I did have to make changes. Going gluten-free forced me to make some significant changes in how I eat when I eat, and of course, what I eat. Socially I have had to learn to express my gluten sensitivity and sometimes not to express it to others. I have learned to plan before a social work lunch, as well as what I pick up at the local convenience store. I call ahead to restaurants to see if they have a gluten menu and often pick out my meal before going. I have had to learn to speak up to a waiter making sure they know I have a gluten allergy. But I feel better, and I like that.
The purpose of this blog is to help others learn how I went gluten-free and, hopefully, learn from my mistakes and take what I have learned or observed and apply it to their gluten-free lifestyle. Going gluten-free is a process.
The process varies from person to person, and I hope you can take a few tips and tricks from my journey and apply it to yours.
Gluten? “Know your Enemy and Know your Self.” – Sun Tzu The Art of War.
Okay, so maybe Sun Tzu is a bit over the top, but in a way, this quote sums up how you must learn to look at your new gluten-free lifestyle. The full quote is, “If you know the enemy and know yourself, you need not fear the result of a hundred battles. If you know yourself but not the enemy, for every victory gained you will also suffer a defeat. If you know neither the enemy nor yourself, you will succumb in every battle.” By knowing what gluten is and what it actually is, and by knowing yourself, you can comfortably live life gluten-free.
If you are going gluten-free because of medical reasons, then by knowing more about what gluten is and what things contain gluten, you can avoid them more successfully. The second part of knowing yourself is just as important. How you react to gluten physically is very important. By understanding the early symptoms of a gluten “Hit,” you can get started on your gluten hit process. When you are “nailed” with gluten, there are some things you can do that help you get through it faster or at least easier.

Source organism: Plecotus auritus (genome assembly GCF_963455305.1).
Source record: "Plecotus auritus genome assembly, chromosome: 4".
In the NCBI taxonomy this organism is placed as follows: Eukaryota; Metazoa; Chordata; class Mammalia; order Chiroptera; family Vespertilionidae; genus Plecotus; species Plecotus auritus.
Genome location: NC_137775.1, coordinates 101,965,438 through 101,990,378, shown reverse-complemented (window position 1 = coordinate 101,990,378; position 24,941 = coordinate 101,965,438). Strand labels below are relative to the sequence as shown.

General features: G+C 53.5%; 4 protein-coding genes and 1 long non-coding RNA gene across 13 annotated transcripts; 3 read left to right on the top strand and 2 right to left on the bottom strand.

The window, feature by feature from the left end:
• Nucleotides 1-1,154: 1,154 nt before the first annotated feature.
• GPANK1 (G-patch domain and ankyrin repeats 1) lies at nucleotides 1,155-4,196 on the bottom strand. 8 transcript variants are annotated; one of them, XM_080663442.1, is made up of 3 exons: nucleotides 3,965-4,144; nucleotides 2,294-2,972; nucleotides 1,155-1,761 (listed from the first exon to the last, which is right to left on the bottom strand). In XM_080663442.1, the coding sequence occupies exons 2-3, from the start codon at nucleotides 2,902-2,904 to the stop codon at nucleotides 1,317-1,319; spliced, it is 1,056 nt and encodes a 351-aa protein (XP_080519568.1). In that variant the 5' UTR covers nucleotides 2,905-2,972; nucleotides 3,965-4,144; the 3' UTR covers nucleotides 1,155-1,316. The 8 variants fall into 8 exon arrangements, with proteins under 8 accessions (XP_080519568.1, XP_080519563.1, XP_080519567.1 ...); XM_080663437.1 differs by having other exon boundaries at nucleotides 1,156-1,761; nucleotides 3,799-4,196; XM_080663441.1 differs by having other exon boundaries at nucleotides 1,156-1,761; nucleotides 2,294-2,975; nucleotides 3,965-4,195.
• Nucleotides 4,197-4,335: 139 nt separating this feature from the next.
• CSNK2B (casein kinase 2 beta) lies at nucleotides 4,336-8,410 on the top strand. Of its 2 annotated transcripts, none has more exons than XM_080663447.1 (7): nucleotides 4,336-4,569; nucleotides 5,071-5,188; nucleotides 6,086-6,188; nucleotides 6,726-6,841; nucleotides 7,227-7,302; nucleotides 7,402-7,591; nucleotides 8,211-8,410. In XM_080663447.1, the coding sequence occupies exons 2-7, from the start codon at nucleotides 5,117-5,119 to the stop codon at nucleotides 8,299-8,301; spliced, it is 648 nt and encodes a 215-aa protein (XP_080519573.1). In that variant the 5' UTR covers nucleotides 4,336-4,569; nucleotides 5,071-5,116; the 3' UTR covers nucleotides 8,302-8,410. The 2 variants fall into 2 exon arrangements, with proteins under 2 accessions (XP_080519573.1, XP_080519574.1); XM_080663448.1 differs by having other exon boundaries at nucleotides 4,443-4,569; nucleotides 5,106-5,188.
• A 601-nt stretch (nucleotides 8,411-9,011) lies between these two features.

More importantly, knowing yourself can help you adjust easier. We all have cravings, that cheesecake, those oreo cookies, that popcorn at the movie theater, or even just that Starbucks refresher. Not all of these have gluten, but you can not assume you have to check before putting it in your mouth. These cravings can be frustrating and irritating at times when you can not have them. By knowing yourself, you can learn to find alternatives to those cravings or accept the limitations. Over time knowing yourself and being honest with yourself will help in adjusting to a gluten-free lifestyle far more comfortable then if you fight it.
Merriam-Websters dictionary online defines gluten as “a tenacious elastic protein substance especially of wheat flour that gives cohesiveness to dough.” There are a lot of other variations to this definition, but gluten is not just in bread. You will find gluten in a vast amount of other products. The nature of the gluten protein helps various foods be the way they are. Most gums contain gluten, soy sauce, granola bars, ice-cream, and the list goes on and on. Not every item has gluten, but you can not assume it does not. Even salads can have gluten, croutons, of course, but salad dressings can contain gluten. You have to learn to look out for gluten. You learn quickly to look for that gluten-free label.
Lessons learned, and facts.
I am not a dietitian nor a nutritionist and, for sure, not a doctor. This blog is my opinion and what I have observed, and what has worked for me. Please do your research, and please take away what I have come up with and apply it to your situation. One of the lessons I wish I had learned first, but did not, was that being gluten-free does not mean we all react the same or have the same level of reaction to gluten. Everyone who is gluten-free for medical reasons responds differently. Even those with the same diagnosis, reacts differently, some slightly and some majorly. Again knowing yourself is very important in living a gluten-free lifestyle.